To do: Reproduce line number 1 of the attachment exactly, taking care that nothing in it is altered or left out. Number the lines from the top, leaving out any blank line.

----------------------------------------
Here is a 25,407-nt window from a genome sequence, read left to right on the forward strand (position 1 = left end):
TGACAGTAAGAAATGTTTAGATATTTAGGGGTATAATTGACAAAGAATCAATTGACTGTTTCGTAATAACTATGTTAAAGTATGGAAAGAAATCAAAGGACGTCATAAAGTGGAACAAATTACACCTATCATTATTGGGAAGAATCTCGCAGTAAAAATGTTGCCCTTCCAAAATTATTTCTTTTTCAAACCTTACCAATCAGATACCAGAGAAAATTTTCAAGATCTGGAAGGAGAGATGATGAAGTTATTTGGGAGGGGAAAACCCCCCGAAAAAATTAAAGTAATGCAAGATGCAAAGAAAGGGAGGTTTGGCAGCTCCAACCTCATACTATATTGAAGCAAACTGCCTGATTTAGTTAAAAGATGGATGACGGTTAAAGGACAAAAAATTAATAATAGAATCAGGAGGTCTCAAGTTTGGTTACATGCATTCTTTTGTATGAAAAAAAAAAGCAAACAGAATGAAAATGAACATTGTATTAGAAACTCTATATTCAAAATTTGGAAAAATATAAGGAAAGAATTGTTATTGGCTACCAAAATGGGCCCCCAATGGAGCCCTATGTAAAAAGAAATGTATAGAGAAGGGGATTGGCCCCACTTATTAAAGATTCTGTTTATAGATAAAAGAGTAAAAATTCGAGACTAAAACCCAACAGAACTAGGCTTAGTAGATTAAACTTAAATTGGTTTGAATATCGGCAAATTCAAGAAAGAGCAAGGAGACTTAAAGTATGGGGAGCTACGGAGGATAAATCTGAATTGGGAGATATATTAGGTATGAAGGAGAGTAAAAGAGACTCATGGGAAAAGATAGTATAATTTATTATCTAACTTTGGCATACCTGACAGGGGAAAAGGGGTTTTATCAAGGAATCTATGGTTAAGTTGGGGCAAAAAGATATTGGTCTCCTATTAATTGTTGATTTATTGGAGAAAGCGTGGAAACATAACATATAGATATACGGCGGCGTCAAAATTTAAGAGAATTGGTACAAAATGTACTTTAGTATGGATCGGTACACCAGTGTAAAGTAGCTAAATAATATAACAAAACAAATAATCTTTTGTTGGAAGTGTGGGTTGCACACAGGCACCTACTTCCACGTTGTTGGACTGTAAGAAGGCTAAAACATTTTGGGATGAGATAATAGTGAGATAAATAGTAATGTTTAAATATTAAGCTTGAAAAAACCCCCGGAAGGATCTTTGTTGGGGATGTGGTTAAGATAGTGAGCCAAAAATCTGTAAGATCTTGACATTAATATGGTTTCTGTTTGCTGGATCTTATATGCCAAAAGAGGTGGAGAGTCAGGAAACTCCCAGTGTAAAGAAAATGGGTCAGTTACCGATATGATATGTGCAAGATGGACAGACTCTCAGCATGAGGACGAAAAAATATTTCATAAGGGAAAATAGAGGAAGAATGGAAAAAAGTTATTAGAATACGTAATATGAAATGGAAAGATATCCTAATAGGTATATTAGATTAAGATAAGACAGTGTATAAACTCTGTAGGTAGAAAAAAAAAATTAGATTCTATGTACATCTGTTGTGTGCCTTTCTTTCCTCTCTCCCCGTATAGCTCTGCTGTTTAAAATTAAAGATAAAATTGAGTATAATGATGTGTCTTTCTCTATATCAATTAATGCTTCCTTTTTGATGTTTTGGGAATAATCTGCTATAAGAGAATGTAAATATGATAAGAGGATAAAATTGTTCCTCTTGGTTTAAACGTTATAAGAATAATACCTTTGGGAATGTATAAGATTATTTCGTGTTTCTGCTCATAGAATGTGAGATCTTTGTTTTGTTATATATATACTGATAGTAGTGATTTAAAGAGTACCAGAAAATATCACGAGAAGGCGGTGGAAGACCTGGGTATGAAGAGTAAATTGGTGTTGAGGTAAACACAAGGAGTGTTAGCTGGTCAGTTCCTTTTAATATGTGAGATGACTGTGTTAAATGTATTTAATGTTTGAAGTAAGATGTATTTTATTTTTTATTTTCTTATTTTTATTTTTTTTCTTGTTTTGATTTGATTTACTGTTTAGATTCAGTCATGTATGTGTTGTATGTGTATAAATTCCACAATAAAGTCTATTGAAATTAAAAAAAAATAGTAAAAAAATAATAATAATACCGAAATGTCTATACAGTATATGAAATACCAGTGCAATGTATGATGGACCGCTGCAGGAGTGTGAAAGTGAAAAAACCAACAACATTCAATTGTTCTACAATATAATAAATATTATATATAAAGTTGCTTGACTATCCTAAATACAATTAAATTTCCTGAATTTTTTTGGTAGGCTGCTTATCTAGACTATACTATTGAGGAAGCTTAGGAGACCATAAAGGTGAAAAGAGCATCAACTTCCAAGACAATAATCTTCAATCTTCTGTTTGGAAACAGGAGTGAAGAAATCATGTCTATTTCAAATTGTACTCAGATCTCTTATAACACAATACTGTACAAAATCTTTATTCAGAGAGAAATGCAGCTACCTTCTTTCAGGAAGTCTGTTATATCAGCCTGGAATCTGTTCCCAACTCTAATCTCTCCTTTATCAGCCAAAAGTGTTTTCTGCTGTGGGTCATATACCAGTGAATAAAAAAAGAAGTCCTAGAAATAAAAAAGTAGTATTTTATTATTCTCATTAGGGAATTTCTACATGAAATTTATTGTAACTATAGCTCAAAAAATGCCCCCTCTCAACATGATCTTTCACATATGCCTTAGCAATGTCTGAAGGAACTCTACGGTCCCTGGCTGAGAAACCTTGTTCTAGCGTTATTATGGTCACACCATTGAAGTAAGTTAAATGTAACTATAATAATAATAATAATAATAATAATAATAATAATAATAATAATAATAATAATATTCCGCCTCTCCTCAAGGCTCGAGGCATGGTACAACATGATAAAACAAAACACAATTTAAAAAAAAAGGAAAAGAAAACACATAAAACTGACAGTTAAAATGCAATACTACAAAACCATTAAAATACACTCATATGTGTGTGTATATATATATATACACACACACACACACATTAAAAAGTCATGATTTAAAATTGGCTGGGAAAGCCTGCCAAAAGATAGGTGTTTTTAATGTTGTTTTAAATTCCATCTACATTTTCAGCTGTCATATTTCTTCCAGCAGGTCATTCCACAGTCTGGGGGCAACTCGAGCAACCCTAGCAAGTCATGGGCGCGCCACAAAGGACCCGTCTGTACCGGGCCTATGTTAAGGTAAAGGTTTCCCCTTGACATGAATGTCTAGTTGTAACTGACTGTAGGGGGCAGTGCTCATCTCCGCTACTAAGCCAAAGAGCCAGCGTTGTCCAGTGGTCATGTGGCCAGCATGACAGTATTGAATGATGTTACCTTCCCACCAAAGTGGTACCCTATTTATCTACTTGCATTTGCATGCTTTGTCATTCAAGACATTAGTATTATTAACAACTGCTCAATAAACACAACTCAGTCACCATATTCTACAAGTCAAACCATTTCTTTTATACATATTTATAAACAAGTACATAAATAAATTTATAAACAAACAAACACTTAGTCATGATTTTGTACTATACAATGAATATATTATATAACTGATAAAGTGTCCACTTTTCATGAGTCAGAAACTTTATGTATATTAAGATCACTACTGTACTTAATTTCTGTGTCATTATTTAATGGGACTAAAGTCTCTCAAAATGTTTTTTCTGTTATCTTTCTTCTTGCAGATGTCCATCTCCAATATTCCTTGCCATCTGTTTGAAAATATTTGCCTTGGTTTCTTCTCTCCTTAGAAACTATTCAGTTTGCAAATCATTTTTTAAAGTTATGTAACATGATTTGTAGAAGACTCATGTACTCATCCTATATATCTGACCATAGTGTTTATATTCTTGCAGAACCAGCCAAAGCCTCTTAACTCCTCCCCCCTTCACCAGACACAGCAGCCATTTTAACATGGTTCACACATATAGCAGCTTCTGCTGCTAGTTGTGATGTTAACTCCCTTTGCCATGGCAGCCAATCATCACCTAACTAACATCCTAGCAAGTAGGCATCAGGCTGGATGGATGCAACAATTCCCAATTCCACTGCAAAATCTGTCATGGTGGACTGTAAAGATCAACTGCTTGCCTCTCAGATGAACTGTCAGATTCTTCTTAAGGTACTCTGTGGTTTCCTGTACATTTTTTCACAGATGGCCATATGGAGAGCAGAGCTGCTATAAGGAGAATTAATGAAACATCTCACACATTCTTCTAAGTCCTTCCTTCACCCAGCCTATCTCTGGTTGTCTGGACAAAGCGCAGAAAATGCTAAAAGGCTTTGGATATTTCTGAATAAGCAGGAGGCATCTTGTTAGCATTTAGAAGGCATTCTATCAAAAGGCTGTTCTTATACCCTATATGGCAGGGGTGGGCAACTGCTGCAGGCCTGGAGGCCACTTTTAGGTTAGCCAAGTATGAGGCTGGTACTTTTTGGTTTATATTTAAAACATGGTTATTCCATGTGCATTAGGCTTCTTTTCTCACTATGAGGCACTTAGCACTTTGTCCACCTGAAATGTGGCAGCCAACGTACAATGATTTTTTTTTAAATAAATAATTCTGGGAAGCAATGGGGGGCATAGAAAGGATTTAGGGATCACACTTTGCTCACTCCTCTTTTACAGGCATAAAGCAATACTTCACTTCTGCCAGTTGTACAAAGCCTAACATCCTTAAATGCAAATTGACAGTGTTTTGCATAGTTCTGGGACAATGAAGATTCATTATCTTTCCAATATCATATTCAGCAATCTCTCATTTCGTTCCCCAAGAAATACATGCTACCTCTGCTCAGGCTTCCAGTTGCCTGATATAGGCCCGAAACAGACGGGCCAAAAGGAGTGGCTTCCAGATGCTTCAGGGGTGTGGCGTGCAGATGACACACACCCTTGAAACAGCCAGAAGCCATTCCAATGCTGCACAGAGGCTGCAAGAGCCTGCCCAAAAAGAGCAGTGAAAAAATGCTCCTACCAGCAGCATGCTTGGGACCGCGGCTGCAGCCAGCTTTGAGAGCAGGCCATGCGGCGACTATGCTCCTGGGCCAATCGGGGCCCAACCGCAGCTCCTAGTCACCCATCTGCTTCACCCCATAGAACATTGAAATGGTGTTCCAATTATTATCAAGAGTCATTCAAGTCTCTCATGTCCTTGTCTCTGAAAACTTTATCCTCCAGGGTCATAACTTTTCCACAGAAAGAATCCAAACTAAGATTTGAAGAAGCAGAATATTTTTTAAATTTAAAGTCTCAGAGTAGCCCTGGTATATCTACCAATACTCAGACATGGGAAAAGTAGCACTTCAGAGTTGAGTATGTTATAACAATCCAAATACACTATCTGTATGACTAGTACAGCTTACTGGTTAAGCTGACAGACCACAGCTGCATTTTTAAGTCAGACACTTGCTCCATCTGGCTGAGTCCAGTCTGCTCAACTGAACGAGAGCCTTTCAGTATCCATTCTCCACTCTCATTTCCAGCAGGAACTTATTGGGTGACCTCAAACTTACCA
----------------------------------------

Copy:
Here is a 25,407-nt window from a genome sequence, read left to right on the forward strand (position 1 = left end):